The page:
Publishing with GitBook
Git, Markdown, Ebook
Write and publish ebooks with the GitBook software and publishing platform.
Using Markdown and Git for producing an ebook at first seems like something that would appeal only to developers and hackers. Indeed, if you are already versed in formatting README files with Markdown and you rely on Git for managing software projects, using these technologies to write and publish an ebook makes a lot of sense. However, this approach has advantages for other users, too, and the GitBook publishing platform  offers everything you need to get started.
How GitBook Works
The GitBook-based publishing workflow is relatively straightforward. To begin, you use the GitBook editor to create a book and format it with Markdown. Because the book is just a regular folder containing Markdown-formatted, plain-text files, you turn it into a Git repository and use Git functionality for versioning, synchronization, and collaboration with other contributors. When the book is ready, you use the GitBook editor to push the final result to the GitBook service, which then builds the ebook in several formats and makes it available for sale (Figure 1). The service also takes the burden of processing payments off your shoulders (it charges 20 percent per transaction).
Although GitBook provides a convenient publishing platform, you are not tied to it. Using the GitBook editor, you can generate an ebook in several formats (static website, PDF, EPUB, and MOBI) and sell it through other channels like Amazon Kindle Publishing, Gumroad, and even on your own website. The editor itself is released under an open source license, and its source code is available on GitHub . In fact, a lot of software that powers GitBook is released as open source.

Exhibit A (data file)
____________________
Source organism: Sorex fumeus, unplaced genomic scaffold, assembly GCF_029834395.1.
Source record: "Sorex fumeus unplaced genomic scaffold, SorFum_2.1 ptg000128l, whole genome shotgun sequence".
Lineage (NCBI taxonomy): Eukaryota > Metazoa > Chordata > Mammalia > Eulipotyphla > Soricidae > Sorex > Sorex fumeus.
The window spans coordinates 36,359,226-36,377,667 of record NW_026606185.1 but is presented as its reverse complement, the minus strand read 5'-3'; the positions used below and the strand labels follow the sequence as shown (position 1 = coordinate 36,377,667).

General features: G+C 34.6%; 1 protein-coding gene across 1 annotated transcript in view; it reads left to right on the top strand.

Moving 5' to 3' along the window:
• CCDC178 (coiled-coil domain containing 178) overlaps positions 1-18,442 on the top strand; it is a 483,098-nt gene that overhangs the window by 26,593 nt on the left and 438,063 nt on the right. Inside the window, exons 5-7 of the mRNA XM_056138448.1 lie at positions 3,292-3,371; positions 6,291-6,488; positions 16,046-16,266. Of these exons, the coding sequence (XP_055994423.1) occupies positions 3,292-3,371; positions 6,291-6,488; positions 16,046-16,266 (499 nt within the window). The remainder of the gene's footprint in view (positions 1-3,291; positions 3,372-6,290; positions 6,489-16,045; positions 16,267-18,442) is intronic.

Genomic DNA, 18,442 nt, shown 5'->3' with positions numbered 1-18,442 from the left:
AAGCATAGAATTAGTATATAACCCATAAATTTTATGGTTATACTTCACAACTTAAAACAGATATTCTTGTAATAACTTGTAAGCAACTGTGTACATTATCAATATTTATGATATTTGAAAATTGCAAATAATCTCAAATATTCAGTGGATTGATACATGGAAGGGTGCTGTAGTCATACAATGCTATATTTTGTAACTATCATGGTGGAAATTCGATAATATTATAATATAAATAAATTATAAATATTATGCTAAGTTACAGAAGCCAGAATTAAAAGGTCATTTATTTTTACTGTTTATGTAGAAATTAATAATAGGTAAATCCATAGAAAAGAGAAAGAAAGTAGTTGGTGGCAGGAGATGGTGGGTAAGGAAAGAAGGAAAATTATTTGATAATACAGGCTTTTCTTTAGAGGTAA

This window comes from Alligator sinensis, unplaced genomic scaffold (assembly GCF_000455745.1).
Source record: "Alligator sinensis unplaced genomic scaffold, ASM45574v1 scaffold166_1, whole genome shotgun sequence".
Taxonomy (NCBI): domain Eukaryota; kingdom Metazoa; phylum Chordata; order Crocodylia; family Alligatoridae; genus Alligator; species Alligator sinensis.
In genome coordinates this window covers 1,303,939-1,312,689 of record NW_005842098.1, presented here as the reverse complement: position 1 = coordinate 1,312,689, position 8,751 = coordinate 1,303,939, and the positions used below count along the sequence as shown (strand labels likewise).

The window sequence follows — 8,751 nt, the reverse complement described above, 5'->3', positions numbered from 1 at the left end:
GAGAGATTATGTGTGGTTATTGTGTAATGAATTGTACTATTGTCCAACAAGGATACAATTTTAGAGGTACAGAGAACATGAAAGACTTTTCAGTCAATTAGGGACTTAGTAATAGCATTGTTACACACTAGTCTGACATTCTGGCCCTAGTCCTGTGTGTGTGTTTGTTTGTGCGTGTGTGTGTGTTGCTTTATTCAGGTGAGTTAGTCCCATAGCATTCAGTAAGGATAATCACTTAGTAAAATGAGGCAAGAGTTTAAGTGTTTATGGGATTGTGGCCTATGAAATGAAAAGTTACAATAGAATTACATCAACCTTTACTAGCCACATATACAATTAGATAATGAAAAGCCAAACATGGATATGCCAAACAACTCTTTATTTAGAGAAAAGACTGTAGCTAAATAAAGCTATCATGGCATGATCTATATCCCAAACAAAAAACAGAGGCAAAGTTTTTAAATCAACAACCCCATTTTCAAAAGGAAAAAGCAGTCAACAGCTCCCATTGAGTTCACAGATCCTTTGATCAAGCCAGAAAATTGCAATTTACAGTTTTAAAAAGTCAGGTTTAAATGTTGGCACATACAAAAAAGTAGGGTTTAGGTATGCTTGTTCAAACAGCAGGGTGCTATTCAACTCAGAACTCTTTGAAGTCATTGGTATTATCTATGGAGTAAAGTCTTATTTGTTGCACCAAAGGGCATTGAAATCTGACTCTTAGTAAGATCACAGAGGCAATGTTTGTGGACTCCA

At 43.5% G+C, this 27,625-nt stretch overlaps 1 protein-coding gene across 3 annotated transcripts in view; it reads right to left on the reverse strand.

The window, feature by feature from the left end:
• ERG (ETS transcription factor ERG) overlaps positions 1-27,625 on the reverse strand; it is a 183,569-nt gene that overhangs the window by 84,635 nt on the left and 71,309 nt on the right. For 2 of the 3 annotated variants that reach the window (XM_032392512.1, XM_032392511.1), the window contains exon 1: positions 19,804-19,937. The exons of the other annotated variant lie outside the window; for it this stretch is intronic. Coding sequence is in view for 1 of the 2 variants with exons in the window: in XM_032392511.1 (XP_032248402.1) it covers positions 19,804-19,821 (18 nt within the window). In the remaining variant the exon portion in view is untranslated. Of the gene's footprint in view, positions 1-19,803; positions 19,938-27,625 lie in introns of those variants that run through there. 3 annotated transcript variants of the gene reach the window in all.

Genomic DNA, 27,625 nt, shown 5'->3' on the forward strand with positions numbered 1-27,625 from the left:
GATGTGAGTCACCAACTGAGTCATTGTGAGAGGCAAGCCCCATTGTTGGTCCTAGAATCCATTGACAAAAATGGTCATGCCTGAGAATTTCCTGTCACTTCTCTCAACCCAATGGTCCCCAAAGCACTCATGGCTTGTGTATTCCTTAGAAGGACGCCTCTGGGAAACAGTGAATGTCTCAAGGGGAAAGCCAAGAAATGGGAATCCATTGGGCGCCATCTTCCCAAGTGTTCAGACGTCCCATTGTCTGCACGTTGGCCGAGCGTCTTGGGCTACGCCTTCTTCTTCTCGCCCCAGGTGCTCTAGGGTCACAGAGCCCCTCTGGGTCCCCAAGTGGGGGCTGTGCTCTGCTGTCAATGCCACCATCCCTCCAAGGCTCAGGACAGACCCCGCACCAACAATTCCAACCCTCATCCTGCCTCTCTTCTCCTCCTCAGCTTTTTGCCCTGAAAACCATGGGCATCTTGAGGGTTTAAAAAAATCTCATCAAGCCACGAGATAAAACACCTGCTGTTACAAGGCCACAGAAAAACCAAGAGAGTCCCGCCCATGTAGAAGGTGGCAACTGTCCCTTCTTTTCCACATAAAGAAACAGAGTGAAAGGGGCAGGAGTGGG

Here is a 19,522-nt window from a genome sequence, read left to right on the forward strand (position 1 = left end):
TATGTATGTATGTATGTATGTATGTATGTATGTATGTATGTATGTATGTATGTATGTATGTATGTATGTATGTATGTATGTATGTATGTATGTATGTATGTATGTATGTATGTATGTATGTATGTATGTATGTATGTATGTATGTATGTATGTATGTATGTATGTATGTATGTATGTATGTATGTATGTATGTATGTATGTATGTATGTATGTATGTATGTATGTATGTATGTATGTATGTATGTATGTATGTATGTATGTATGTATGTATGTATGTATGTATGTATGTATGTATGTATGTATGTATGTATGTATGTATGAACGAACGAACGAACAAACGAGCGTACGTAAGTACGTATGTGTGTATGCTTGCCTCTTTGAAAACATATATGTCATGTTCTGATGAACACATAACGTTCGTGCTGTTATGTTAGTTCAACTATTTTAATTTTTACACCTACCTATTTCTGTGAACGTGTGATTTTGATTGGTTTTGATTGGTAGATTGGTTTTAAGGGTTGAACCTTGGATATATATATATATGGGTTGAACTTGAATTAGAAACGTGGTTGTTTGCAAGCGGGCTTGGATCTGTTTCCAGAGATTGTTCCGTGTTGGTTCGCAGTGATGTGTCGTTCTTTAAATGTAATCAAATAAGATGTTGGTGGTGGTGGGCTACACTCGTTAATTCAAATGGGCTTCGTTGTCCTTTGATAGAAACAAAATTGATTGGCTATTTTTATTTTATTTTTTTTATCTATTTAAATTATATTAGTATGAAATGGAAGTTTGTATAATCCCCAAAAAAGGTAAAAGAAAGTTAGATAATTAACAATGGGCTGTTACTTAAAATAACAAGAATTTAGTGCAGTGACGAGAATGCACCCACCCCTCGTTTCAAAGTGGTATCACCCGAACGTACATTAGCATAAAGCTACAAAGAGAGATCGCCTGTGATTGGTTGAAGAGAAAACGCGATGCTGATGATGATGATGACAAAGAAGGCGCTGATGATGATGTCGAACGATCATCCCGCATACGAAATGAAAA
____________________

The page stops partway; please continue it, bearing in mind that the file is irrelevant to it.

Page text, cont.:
To get started with GitBook, you need to do a few things up front: Install the GitBook editor and Git on your machine, configure a GitBook profile and create a book, and set up a Git repository for the book project. Installing the editor couldn't be easier. Just point the browser to www.gitbook.io/editor/download, and you'll be prompted to download the editor version for your particular platform. Extract the downloaded
.tar.gz archive, and make the
install.sh script in the resulting directory executable using the
chmod +x install.sh command. Then, run the script to install the GitBook editor.
You can also run the editor without installing it using the supplied
run.sh script (don't forget to make it executable first). If you plan to use the editor to generate ebooks in the supported formats locally, you also need to install the Calibre ebook suite by following the instructions on the project's download page .
Git is available in the official software repositories of most mainstream Linux distributions, so you can install it using your distro's package manager. On Debian and Ubuntu, you can do this by running the
apt-get install git-core command as root. Then, use the following commands to configure Git (replace the default values with your actual email and name):
git config --global user.email "email@example.com" git config --global user.name "Your Name"
Next, you can sign in to GitBook via Twitter or GitHub. Once you've done that, switch to the Settings section and configure your GitBook profile (Figure 2). GitBook conveniently pulls personal data from your Twitter or GitHub account, so you only need to note the token needed for linking the editor with the GitBook service and provide the payment information required to buy and sell books on GitBook. Next, click the plus icon to create a new book, then specify the required book info, such as title, description, visibility, price, and category. Press the Create Book button to create the book (Figure 3).